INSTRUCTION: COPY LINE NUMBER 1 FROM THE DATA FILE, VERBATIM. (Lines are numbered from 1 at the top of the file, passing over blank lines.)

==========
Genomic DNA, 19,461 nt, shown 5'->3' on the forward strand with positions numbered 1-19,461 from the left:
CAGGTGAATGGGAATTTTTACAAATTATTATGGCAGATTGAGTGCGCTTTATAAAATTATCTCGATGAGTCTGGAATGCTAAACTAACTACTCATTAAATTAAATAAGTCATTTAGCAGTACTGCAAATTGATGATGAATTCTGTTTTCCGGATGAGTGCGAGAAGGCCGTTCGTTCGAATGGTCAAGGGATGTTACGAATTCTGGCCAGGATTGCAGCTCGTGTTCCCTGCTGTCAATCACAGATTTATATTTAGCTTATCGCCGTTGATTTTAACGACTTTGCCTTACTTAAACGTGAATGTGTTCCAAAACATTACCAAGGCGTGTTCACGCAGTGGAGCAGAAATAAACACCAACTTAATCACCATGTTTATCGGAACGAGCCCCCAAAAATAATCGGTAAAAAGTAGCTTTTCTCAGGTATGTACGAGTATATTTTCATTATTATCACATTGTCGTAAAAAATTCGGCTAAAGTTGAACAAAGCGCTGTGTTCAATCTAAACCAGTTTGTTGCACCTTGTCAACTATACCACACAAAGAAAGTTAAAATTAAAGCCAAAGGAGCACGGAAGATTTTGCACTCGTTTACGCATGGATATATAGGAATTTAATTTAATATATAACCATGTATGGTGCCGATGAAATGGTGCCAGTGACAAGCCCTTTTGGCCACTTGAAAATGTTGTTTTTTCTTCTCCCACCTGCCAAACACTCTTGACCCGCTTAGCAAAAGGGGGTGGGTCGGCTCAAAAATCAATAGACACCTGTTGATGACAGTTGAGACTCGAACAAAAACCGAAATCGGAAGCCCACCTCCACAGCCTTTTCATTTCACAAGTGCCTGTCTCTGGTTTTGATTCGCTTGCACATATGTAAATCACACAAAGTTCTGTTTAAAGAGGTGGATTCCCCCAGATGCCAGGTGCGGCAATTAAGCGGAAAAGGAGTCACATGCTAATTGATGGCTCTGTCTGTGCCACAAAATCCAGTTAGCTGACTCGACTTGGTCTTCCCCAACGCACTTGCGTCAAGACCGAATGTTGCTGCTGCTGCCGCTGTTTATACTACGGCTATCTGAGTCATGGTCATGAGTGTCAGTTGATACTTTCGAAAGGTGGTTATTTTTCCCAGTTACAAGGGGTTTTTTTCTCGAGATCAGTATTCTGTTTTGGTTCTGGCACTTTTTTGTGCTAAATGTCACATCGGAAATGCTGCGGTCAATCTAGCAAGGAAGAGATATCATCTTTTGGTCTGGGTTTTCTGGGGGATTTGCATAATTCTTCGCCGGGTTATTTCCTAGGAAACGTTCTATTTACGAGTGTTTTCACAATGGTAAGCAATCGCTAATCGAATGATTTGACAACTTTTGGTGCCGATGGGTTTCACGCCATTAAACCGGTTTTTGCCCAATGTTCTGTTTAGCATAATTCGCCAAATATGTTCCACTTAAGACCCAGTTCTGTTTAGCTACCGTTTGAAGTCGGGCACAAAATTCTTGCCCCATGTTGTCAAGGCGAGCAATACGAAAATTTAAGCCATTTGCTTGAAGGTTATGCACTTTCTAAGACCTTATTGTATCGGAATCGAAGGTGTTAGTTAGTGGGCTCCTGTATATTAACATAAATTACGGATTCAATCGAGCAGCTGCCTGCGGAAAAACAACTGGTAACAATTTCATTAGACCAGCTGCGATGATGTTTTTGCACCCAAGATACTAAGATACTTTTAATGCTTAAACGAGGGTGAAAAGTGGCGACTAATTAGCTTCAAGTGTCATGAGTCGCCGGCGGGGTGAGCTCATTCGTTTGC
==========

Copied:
Genomic DNA, 19,461 nt, shown 5'->3' on the forward strand with positions numbered 1-19,461 from the left: